If their team guesses right, they get a point. If they don’t guess correctly or have no guess, the second team has one guess to try to “steal” the point. Either way, one student from the second team comes forward, chooses a slip of paper and tries to act their word or phrase out for their team.
Label each corner of your classroom one, two, three and four. Have your students all walk around the perimeter of the room while music plays. When you stop the music, everyone needs to get to one of the four corners of the room. Next, use a die or a random number generator to pick a number from one to four.
Everyone standing at that corner goes back to their desks and either sits down or dances at their desk if they want to keep moving around. Play the music again and repeat until you only have one student left standing.
4. Freeze Dance
If you need to help your class burn off that after-lunch energy or get a little wake-up boost when the mid-afternoon slump sets in, throw on some music and Freeze Dance. All you need is some classroom-appropriate popular music to get started!
Put on the music and encourage students to dance in place by their desks or come to the front of the room to show everyone their best moves. After 30 seconds to a minute, turn off the music and yell “Freeze!” Everyone needs to strike a pose and hold still until the music starts again. Repeat until the energy level of the room is where you want it.
5. Thumbs Up, Seven Up
Choose seven students. Everyone else puts their head down on their desks with eyes closed and one thumb up. The seven students walk around the room, each one tapping one student’s thumb down, and then go to the front of the room.
The seven thumbs-up students who had their thumbs tapped down each get two guesses to figure out who tapped them. If they guess wrong, they sit back down. If they get it right, they replace the student at the front of the classroom for the next round!
6. Sleeping Lions
Call out “Sleeping Lions!” and all your students pretend to be sleeping lions. Choose the sleeping lion who’s sleeping the best to keep watch. Now the watchful lion watches to make sure the other lions are sleeping and when they’ve decided which sleeping lion is sleeping the best, they can choose that lion as the new watchful lion. Repeat until all is calm.
This game has dozens of different names, including “Sleepy Sheepies,” “Chill Penguins” and “Lazy Llamas.” Choose a new one for your class by incorporating a school mascot or a class mascot to make it even more fun.
“Team Building” Games
These are games that focus on collaboration and teamwork, and the fun of the game depends on full participation. “Team building” games are ideal for creating bonds between smaller groups or refocusing the room onto smaller projects.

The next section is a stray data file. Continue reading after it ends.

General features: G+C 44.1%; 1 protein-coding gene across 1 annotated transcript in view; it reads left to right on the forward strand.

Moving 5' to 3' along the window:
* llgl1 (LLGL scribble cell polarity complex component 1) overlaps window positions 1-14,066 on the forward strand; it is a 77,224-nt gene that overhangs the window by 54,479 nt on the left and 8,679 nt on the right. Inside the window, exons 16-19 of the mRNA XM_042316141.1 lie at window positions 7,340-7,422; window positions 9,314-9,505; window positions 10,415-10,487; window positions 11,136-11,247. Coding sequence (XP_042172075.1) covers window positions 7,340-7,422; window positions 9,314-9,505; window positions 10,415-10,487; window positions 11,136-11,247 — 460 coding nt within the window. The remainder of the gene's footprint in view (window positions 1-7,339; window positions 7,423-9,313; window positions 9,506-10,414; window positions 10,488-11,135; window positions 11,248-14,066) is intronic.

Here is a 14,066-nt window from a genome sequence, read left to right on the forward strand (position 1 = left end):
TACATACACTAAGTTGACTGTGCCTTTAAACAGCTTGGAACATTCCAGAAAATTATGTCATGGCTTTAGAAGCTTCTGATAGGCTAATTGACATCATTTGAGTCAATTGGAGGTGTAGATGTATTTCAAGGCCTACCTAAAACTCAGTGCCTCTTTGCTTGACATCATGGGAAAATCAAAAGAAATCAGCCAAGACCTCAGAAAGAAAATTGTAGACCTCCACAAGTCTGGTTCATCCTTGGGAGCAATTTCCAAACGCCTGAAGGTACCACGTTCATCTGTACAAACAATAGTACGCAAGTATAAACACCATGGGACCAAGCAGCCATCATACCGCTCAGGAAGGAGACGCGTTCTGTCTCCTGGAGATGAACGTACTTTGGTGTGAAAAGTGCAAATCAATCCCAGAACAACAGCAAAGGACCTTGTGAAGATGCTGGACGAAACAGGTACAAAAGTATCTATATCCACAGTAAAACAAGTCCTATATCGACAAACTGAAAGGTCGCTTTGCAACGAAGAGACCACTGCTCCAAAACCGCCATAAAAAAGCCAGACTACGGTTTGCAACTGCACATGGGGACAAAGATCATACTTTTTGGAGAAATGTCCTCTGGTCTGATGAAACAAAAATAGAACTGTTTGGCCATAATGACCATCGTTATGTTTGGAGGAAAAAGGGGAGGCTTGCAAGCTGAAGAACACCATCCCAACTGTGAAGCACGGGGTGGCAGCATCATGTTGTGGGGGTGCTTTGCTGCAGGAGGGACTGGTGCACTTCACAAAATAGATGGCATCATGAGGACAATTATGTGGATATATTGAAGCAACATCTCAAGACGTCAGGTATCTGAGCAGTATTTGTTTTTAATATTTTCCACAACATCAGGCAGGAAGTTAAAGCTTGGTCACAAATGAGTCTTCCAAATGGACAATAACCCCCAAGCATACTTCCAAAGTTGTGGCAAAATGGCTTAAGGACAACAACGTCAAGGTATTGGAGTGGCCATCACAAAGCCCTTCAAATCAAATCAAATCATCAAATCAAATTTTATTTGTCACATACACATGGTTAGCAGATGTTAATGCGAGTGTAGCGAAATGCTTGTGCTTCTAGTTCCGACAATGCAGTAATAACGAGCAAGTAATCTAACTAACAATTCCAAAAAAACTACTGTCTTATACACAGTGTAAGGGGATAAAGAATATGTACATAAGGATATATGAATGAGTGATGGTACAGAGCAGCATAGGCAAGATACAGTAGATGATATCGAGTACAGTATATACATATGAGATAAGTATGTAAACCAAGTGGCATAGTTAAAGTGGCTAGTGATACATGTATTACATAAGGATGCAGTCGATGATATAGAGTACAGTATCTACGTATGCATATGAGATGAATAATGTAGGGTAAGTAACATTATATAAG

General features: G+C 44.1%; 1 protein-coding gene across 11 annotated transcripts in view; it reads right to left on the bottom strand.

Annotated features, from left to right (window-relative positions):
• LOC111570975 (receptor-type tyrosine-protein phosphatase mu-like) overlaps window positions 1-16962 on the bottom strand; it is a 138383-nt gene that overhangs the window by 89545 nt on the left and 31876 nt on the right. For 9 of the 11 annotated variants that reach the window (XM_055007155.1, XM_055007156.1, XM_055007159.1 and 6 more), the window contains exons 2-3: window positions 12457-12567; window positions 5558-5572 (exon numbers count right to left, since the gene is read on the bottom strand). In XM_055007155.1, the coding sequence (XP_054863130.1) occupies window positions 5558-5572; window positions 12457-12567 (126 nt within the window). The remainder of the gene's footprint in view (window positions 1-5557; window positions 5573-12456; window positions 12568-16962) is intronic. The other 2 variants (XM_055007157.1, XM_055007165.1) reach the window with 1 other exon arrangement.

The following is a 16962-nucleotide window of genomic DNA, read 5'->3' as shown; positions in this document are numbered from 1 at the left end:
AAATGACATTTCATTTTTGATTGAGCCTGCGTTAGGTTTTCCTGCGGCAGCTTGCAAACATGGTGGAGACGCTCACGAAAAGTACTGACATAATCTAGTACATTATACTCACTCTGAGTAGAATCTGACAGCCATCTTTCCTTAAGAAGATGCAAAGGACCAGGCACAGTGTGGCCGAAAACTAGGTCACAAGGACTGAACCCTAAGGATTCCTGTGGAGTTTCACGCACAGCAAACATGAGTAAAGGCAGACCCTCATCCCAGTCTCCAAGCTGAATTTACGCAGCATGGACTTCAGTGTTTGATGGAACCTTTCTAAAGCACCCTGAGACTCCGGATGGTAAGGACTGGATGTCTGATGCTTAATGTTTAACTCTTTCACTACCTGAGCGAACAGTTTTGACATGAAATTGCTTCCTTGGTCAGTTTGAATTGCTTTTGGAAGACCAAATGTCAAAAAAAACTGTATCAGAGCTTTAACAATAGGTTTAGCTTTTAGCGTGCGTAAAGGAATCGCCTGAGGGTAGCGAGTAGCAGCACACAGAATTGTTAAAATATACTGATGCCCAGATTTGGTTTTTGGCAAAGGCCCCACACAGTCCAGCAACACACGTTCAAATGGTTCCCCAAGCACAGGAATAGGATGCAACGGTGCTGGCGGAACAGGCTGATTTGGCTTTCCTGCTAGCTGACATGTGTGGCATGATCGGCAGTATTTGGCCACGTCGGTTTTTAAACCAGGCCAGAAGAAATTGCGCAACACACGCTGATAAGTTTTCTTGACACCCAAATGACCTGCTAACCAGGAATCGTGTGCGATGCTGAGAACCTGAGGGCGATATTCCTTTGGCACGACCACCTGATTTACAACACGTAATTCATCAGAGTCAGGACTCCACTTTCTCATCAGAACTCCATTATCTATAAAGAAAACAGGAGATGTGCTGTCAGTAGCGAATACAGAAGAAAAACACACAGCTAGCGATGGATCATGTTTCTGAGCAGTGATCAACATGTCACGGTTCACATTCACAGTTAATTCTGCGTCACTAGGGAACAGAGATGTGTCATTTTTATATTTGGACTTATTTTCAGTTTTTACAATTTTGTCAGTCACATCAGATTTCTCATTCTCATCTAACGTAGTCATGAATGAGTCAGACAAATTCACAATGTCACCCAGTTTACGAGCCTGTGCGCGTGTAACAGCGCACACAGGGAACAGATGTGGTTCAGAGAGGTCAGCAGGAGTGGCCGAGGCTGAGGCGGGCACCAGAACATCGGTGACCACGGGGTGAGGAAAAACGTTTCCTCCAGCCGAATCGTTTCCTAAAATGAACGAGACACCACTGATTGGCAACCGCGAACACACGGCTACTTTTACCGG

1. Don’t Say It
Divide your class into groups of 5-10 (or you can play with the full classroom on one team if you have a small class size). Give each group a stack of cards or slips of paper that have vocabulary words or other lesson-related words or phrases on them. One student in each group picks a card, and their challenge is to describe the word to their teammates without accidentally saying the word. Their teammates have to guess the word on the card.
2. Guided Drawing
Hand out paper and drawing implements to all students and take them through a guided meditation, instructing them to draw the things you “see” along the way. Something like: “You’re walking through a forest. The sun is shining bright in the sky. You see a tree at the end of a path …” From there you can describe the tree, the path and any animals or birds along the way, all with increasing levels of detail. After the “walk” is over, have students share their art.
3. Collaborative Drawing
Another way to improve creativity while building on what others have made is with collaborative drawing. Give a simple prompt and let students begin a drawing for 1-2 minutes. When the time is up, everyone passes their paper to the person on their left.
Then, that student continues the drawing for the next 1-2 minutes. Keep going until all the drawings have gone at least all the way down one row. At the end, make sure each drawing goes back to the first person to finish up for 1-2 minutes. Look at all the different ways each drawing went!
4. No-Talk Line-Up
Instruct your students to line up at the door in a particular order (by birthday, age or height are good places to start) without talking! This game builds nonverbal communication skills and helps students learn something about each other. Plus, it’s a great way to use that last 2 minutes of the day after everyone’s packed up and ready to go, and you’re all just waiting on the final bell!
Sign Up to Receive Your FREE Classbook Publishing Kit
Another way to make the school day more exciting is with a class project that turns your students into published authors! Simply sign up for your FREE classbook publishing kit, and we’ll help you through the entire process, from planning to publication. Classbooks are a meaningful keepsake for your classroom and a time capsule of your school year. Parents can order copies, too!
You can also check out our blog and online Teacher’s Lounge for more writing activities, lesson plans and teaching strategies. Now that you’ve got some fun classroom game ideas, get ready to redirect the end-of-day classroom chaos into excitement for learning!